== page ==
- Because Marshall Newhouse did not qualify, Green Bay did not get a 7th for him and Cincinnati got a 4th for Anthony Collins. (That’s obviously great news for the Bengals.)
- Because Joe Webb did not qualify, Carolina got a 5th for Mike Mitchell.
- Because Andrew Gardner did not qualify, Houston did not get a 6th for Joe Mays.
- Because Chris Cook did not qualify, San Francisco got a 7th for Anthony Dixon.
- Because Colt Anderson did not qualify, Indianapolis got a 7th for Kavell Conner.
- Because Darrius Heyward-Bey did not qualify, Pittsburgh would have gotten a 7th for David Johnson if it wasn’t over the 32-pick limit.
Now onto those unfortunate red lines:
- Domenik Hixon qualified in favor for Carolina, which caused the Panthers to pick up a 5th for Captain Munnerlyn that I thought could happen, but not for this reason (hence why I’m marking this as red). I did not have Hixon on the radar at all as a qualifying UFA, because although he signed with the Bears before June 1, he was cut well before training camp started. What I did not notice is that Hixon was actually cut with an injury settlement due to tearing his ACL in OTAs. Although Hixon signed a paltry $740,000 deal, the formula clearly has compassion for players who have their contracts cut short for injury. This will be an important fact to stow away for future comp picks.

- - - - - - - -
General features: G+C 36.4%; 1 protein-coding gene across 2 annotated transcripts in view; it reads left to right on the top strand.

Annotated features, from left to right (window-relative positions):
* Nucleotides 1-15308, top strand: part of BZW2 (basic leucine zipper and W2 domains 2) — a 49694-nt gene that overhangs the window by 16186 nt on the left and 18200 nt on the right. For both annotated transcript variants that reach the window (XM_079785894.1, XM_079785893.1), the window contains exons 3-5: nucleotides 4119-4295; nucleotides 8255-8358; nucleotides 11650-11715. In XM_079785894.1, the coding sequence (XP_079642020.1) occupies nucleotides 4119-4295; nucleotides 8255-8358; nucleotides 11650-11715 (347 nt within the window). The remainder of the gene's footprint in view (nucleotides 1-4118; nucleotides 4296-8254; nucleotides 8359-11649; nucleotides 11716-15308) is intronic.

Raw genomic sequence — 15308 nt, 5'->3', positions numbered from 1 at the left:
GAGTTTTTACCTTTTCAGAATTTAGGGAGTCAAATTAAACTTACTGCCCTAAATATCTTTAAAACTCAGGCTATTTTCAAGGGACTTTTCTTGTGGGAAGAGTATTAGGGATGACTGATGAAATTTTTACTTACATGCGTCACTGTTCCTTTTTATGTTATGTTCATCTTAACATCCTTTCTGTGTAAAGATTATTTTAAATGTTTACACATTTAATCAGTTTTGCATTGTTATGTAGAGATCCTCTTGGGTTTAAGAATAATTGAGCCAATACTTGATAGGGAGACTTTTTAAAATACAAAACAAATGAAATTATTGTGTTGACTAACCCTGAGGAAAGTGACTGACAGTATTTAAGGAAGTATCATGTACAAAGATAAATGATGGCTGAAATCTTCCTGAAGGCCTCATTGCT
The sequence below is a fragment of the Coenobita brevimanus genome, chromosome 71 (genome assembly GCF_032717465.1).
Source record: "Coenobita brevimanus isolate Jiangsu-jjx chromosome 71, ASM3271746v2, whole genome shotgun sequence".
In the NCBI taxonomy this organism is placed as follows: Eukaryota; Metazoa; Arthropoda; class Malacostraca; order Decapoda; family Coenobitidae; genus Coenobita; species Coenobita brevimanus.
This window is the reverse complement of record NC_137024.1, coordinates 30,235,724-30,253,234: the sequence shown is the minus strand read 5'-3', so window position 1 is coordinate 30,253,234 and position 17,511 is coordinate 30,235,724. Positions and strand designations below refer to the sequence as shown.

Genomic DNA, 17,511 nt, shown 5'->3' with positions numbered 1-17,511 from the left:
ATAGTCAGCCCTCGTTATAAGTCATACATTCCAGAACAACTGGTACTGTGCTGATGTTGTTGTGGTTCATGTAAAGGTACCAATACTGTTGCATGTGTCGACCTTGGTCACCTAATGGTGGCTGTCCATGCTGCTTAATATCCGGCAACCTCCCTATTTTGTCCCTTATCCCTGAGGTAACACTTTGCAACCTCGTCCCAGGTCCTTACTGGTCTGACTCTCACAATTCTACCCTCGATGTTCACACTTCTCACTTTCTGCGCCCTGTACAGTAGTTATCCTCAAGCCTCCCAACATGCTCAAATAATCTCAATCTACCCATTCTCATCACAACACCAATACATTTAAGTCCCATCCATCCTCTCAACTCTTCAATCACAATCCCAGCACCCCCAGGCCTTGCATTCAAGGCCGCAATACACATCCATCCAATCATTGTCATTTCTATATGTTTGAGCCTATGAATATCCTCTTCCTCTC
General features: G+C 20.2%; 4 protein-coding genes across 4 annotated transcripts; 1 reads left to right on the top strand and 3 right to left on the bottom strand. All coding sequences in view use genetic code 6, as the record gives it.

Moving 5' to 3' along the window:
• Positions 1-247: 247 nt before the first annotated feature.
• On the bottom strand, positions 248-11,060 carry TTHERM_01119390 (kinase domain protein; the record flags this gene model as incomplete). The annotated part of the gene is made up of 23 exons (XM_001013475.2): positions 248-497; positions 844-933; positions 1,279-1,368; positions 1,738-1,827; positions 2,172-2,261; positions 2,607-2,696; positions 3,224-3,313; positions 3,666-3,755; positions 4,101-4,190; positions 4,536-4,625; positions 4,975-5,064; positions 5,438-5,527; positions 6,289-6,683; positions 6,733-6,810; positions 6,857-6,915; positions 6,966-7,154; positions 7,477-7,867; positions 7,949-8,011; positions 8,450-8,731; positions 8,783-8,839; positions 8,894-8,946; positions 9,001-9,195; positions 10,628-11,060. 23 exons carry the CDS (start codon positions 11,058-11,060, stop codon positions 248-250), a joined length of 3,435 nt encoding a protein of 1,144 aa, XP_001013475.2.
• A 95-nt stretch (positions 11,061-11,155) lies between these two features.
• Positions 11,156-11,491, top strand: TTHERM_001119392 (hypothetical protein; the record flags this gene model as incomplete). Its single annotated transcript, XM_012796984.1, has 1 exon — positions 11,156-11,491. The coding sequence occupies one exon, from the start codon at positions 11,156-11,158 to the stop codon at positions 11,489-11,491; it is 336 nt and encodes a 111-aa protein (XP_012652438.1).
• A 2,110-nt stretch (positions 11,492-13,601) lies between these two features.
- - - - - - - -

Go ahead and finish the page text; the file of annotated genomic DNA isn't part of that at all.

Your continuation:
I thought Seattle would get two 5ths and one 6th, but they instead got one 5th and two 6ths. At first I thought Breno Giacomini somehow got demoted, but now I believe he actually got promoted due to playing 100% of the snaps, and I’m speculating the same with Zane Beadles as to why the 4th Denver got for him was higher than I thought. Instead, I’m now thinking the 6th they got was for Brandon Browner, and he had his value lowered due to his four-game suspension. When Browner’s original $5.05 million APY is multiplied by 13/17 (signifying a removal of four game checks), his “new” APY of $3.86 million fits in perfectly on the list, and as a 6th round value.
For the future, this is an extremely important development for the Carolina Panthers and Dallas Cowboys (and their fans), and you probably already know I’m referring to Greg Hardy for the 2016 comp picks. If he is suspended for a lengthy time due to his domestic violence, that could reduce the round of the comp pick that Carolina potentially gets for him, and it could also make the cancellation chart more favorable for Dallas.